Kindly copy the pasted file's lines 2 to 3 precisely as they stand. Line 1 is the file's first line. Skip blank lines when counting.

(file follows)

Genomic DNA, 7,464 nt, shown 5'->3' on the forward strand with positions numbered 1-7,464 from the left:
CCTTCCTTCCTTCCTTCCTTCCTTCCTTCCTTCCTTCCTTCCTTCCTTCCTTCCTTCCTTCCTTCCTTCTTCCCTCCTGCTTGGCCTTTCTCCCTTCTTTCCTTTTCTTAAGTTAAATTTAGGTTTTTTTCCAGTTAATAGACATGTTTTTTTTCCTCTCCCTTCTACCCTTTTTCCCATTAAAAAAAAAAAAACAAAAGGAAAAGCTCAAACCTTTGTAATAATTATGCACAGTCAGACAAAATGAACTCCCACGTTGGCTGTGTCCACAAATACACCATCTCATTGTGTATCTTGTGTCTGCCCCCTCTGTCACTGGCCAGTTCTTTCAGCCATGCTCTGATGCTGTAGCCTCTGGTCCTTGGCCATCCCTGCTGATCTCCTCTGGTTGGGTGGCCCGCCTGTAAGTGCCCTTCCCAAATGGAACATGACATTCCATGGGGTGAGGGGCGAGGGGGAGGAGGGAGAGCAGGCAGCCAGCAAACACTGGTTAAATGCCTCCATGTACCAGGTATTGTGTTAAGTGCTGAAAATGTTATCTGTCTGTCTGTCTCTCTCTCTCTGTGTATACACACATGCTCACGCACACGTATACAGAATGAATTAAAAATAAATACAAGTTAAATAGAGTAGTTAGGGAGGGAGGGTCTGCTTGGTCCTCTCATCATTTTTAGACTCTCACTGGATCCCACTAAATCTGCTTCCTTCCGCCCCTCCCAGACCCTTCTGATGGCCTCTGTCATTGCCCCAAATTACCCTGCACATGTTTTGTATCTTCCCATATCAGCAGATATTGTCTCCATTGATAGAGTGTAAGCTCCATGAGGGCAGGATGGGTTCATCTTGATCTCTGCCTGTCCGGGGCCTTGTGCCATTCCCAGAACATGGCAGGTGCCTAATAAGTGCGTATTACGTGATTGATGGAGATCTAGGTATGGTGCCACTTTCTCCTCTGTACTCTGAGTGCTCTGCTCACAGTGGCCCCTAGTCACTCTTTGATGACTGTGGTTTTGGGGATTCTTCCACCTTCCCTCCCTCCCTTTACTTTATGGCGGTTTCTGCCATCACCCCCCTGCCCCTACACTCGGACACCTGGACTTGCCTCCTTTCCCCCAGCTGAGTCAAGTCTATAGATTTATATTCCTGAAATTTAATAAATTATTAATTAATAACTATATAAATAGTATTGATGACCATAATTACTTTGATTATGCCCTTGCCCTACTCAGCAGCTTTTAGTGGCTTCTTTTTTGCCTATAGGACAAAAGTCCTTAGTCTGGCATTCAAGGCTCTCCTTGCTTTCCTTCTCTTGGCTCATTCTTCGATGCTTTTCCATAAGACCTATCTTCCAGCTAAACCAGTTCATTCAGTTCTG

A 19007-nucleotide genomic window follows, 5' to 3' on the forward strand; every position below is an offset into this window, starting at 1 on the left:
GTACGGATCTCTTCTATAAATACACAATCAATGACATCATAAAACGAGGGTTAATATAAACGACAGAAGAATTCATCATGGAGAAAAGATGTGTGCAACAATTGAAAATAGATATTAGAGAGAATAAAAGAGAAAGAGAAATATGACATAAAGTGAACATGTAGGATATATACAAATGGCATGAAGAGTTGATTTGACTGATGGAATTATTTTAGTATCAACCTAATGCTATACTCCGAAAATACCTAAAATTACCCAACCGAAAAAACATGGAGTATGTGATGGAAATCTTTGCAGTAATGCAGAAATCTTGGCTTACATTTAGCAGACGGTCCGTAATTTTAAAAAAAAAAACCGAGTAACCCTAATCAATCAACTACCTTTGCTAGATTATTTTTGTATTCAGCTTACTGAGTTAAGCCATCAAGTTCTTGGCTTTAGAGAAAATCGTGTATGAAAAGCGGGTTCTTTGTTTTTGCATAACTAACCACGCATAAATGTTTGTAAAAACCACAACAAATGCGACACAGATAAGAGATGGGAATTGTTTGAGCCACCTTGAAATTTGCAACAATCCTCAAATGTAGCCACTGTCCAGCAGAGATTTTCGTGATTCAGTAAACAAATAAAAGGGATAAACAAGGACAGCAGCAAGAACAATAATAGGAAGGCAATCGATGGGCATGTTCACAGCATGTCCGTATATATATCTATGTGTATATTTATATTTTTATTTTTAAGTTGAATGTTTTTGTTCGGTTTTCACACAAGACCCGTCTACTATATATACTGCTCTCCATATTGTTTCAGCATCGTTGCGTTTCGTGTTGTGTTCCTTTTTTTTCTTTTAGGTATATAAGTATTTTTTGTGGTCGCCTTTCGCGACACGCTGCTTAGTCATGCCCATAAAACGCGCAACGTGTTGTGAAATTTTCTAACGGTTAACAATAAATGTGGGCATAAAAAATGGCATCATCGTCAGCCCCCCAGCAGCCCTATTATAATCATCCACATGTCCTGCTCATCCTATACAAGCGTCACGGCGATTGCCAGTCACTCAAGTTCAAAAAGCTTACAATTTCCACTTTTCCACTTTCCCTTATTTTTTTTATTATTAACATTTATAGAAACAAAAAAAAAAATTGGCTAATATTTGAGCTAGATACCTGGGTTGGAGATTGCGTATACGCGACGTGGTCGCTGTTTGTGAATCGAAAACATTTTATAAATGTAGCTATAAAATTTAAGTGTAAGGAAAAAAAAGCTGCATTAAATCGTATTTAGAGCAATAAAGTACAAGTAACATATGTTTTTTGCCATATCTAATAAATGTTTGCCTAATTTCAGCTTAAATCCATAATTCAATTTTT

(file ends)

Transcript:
CCTTCCTTCCTTCCTTCCTTCCTTCCTTCCTTCCTTCCTTCCTTCCTTCCTTCCTTCCTTCCTTCCTTCTTCCCTCCTGCTTGGCCTTTCTCCCTTCTTTCCTTTTCTTAAGTTAAATTTAGGTTTTTTTCCAGTTAATAGACATGTTTTTTTTCCTCTCCCTTCTACCCTTTTTCCCATTAAAAAAAAAAAAACAAAAGGAAAAGCTCAAACCTTTGTAATAATTATGCACAGTCAGACAAAATGAACTCCCACGTTGGCTGTGTCCACAAATACACCATCTCATTGTGTATCTTGTGTCTGCCCCCTCTGTCACTGGCCAGTTCTTTCAGCCATGCTCTGATGCTGTAGCCTCTGGTCCTTGGCCATCCCTGCTGATCTCCTCTGGTTGGGTGGCCCGCCTGTAAGTGCCCTTCCCAAATGGAACATGACATTCCATGGGGTGAGGGGCGAGGGGGAGGAGGGAGAGCAGGCAGCCAGCAAACACTGGTTAAATGCCTCCATGTACCAGGTATTGTGTTAAGTGCTGAAAATGTTATCTGTCTGTCTGTCTCTCTCTCTCTGTGTATACACACATGCTCACGCACACGTATACAGAATGAATTAAAAATAAATACAAGTTAAATAGAGTAGTTAGGGAGGGAGGGTCTGCTTGGTCCTCTCATCATTTTTAGACTCTCACTGGATCCCACTAAATCTGCTTCCTTCCGCCCCTCCCAGACCCTTCTGATGGCCTCTGTCATTGCCCCAAATTACCCTGCACATGTTTTGTATCTTCCCATATCAGCAGATATTGTCTCCATTGATAGAGTGTAAGCTCCATGAGGGCAGGATGGGTTCATCTTGATCTCTGCCTGTCCGGGGCCTTGTGCCATTCCCAGAACATGGCAGGTGCCTAATAAGTGCGTATTACGTGATTGATGGAGATCTAGGTATGGTGCCACTTTCTCCTCTGTACTCTGAGTGCTCTGCTCACAGTGGCCCCTAGTCACTCTTTGATGACTGTGGTTTTGGGGATTCTTCCACCTTCCCTCCCTCCCTTTACTTTATGGCGGTTTCTGCCATCACCCCCCTGCCCCTACACTCGGACACCTGGACTTGCCTCCTTTCCCCCAGCTGAGTCAAGTCTATAGATTTATATTCCTGAAATTTAATAAATTATTAATTAATAACTATATAAATAGTATTGATGACCATAATTACTTTGATTATGCCCTTGCCCTACTCAGCAGCTTTTAGTGGCTTCTTTTTTGCCTATAGGACAAAAGTCCTTAGTCTGGCATTCAAGGCTCTCCTTGCTTTCCTTCTCTTGGCTCATTCTTCGATGCTTTTCCATAAGACCTATCTTCCAGCTAAACCAGTTCATTCAGTTCTG

A 19007-nucleotide genomic window follows, 5' to 3' on the forward strand; every position below is an offset into this window, starting at 1 on the left: